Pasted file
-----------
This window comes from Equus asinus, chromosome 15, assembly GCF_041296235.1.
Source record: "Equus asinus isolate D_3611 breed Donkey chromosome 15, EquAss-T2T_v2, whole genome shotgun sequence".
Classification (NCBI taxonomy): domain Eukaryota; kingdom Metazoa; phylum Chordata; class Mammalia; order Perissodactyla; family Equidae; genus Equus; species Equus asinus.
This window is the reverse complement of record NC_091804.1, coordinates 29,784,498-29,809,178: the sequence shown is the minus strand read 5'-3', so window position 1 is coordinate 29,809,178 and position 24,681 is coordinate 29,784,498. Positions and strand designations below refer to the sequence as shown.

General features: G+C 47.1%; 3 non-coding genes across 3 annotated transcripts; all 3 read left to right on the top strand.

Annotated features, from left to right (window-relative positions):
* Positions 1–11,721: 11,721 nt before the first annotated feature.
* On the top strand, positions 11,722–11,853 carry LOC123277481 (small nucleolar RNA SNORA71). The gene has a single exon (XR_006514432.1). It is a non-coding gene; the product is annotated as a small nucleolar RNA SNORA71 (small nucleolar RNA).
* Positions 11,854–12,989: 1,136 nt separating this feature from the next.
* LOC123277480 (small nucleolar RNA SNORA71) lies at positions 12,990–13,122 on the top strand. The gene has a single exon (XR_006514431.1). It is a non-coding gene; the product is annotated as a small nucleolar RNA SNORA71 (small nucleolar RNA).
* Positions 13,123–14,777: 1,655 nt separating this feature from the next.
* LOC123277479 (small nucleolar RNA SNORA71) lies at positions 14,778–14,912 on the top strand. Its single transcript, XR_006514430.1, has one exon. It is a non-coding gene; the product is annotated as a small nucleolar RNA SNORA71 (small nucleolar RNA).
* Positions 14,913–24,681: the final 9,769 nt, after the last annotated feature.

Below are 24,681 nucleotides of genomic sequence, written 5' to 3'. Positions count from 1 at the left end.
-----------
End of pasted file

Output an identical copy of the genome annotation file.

This window comes from Equus asinus, chromosome 15, assembly GCF_041296235.1.
Source record: "Equus asinus isolate D_3611 breed Donkey chromosome 15, EquAss-T2T_v2, whole genome shotgun sequence".
Classification (NCBI taxonomy): domain Eukaryota; kingdom Metazoa; phylum Chordata; class Mammalia; order Perissodactyla; family Equidae; genus Equus; species Equus asinus.
This window is the reverse complement of record NC_091804.1, coordinates 29,784,498-29,809,178: the sequence shown is the minus strand read 5'-3', so window position 1 is coordinate 29,809,178 and position 24,681 is coordinate 29,784,498. Positions and strand designations below refer to the sequence as shown.

General features: G+C 47.1%; 3 non-coding genes across 3 annotated transcripts; all 3 read left to right on the top strand.

Annotated features, from left to right (window-relative positions):
* Positions 1–11,721: 11,721 nt before the first annotated feature.
* On the top strand, positions 11,722–11,853 carry LOC123277481 (small nucleolar RNA SNORA71). The gene has a single exon (XR_006514432.1). It is a non-coding gene; the product is annotated as a small nucleolar RNA SNORA71 (small nucleolar RNA).
* Positions 11,854–12,989: 1,136 nt separating this feature from the next.
* LOC123277480 (small nucleolar RNA SNORA71) lies at positions 12,990–13,122 on the top strand. The gene has a single exon (XR_006514431.1). It is a non-coding gene; the product is annotated as a small nucleolar RNA SNORA71 (small nucleolar RNA).
* Positions 13,123–14,777: 1,655 nt separating this feature from the next.
* LOC123277479 (small nucleolar RNA SNORA71) lies at positions 14,778–14,912 on the top strand. Its single transcript, XR_006514430.1, has one exon. It is a non-coding gene; the product is annotated as a small nucleolar RNA SNORA71 (small nucleolar RNA).
* Positions 14,913–24,681: the final 9,769 nt, after the last annotated feature.

Below are 24,681 nucleotides of genomic sequence, written 5' to 3'. Positions count from 1 at the left end.